• Contact your local neighborhood contractor for insight. If your curious about the current pricing for a specific product contact the local guy or Total Roofing & Construction ;). A lot of contractor’s provide Free estimates and more times than known will give you advice that maybe worth more. We advise doing this long before you actually need the work completed (6 to 18 months ahead of schedule). This allows you to budget for such a project and not be burden with burning your emergency fund or adding more debt.
  5. Homeowner Insurance Policy knowledge
    • We always recommend reviewing your newly acquired homeowner policy after you make your purchase. This policy is what will protect you from serious issues and your solution to those out-of-blue emergency situations. Important items to understand is your deductible, covered perils (hail, wind, etc.), and claims process.

Third Thing: If you did your research, don’t panic.

If you have completed the recommended tips mentioned above or currently purchasing your fifth home, then don’t panic when disaster strikes. Generally whenever you have sudden damage it’s commonly storm or weather related (covered by your homeowner insurance policy) – contact a company seasoned in restoration work (TRC).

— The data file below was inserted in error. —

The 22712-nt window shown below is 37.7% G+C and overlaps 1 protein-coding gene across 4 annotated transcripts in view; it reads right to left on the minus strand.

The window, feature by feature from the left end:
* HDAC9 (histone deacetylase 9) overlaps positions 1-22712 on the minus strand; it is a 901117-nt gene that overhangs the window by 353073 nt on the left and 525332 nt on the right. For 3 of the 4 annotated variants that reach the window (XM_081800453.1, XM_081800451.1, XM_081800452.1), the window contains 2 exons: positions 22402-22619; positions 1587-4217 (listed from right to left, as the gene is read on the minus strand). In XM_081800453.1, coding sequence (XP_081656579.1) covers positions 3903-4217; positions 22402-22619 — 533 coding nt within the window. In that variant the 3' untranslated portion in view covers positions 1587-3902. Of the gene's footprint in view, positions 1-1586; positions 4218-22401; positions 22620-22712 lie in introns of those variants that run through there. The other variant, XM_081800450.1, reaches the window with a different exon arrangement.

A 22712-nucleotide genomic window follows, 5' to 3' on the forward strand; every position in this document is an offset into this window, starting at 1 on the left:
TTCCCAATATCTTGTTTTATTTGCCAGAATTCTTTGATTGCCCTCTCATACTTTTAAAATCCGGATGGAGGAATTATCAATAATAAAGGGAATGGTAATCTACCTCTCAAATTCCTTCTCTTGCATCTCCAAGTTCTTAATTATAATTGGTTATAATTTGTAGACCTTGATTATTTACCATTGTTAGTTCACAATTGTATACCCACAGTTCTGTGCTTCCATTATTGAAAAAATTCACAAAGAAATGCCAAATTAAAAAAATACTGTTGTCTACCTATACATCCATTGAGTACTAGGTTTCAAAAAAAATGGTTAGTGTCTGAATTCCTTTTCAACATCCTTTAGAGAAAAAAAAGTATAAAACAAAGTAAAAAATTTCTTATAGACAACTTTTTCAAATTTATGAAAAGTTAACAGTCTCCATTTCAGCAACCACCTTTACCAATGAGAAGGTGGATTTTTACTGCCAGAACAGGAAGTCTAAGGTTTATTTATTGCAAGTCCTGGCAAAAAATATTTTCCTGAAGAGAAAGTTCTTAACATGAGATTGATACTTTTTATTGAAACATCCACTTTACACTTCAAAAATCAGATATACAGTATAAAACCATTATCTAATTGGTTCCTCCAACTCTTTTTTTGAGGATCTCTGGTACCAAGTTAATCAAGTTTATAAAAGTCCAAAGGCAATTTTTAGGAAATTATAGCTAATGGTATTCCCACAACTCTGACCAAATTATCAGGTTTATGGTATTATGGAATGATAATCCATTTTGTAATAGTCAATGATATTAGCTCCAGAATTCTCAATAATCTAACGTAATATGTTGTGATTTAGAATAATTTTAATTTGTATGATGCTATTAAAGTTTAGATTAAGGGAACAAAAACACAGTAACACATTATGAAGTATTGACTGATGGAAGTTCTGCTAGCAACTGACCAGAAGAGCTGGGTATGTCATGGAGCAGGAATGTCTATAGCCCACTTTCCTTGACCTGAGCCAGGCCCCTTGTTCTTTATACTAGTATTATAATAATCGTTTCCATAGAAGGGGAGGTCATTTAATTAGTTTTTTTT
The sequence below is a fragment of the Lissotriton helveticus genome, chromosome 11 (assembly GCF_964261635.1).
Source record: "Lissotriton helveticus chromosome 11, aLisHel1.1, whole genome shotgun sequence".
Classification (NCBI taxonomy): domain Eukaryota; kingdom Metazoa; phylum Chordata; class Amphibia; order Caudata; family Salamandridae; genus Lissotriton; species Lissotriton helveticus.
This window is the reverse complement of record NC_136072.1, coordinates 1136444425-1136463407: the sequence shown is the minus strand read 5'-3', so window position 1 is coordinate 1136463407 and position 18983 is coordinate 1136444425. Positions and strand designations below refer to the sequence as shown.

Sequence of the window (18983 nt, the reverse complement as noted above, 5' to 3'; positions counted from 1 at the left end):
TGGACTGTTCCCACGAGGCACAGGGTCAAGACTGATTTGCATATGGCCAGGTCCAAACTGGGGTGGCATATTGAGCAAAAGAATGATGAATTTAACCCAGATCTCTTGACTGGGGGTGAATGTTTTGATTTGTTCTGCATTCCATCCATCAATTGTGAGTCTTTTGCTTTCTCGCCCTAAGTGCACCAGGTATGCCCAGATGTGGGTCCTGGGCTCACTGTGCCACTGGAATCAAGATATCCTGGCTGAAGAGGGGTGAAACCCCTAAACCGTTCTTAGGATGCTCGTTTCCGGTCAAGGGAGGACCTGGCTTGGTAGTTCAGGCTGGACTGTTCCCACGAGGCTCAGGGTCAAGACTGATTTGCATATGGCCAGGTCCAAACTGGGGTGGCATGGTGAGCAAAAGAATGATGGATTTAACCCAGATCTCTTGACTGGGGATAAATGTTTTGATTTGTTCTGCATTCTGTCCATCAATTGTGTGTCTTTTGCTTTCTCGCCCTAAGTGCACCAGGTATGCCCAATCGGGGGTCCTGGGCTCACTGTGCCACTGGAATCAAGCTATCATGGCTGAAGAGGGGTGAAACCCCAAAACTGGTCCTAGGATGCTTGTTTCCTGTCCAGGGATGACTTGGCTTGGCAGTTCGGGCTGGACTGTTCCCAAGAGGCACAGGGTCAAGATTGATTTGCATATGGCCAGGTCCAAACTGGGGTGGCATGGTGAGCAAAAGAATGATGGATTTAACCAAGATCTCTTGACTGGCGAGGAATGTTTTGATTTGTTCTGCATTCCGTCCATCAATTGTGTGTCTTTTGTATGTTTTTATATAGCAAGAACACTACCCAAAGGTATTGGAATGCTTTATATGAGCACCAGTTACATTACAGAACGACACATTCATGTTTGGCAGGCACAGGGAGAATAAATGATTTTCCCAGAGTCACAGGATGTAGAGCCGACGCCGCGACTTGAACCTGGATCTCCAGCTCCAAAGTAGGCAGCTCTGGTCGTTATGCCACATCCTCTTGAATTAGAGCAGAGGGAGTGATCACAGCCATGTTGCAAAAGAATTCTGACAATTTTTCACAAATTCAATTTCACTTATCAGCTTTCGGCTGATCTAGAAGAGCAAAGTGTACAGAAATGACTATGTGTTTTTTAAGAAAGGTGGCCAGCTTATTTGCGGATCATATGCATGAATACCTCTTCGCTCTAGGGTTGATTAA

When speaking of interior damage that didn’t arise from exterior damage – water heater, sump pump, furnace, and etc. these are preventable with seasonal maintenance and a planned schedule on replacing such items. If you over spend and don’t budget for yearly renovation then yes, you may be in pickle.

 

Conclusion:

I can attest that all contractor’s will offer you assistance regardless if your a homeowner of 5 months to 50 years. However, we believe these steps can save you ENORMOUSLY before you’re closing on a property or when that  disaster strikes. For instances, the Hurricane Harvey is a sad and frightening situation for many reasons (safety, families affected, shelter, & etc.). However, a question we ask is did all those homeowners have flood insurance or covered peril to protect their damaged homes? A lot of us never consider scenarios such as the Hurricane Harvey, but its better to be safe than sorry.

Hurricane Harvey

If you have any questions please message me at pctotalroofinc@gmail.com

Make your own Jenga Set!

This video will demonstrate all you’ll need to make your own Jenga Set. This is a great DIY project that takes less than 4 hours and $20 (If you have all the tools!). A lot of us have played Jenga once or twice at some point in our life. This game is a great asset if you’re hosting adults during the summer or trying to entertain your children. We even suggest to have your children participate in painting, handling tools, or measuring the blocks. This can be a great activity to show them safety methods, proper procedure, tools, and material use. We hope the family has a great time and if you have questions contact Total Roofing and ask for Phillip!

Jenga set consists of 17 rows of 3 blocks that are 10.5 inches long!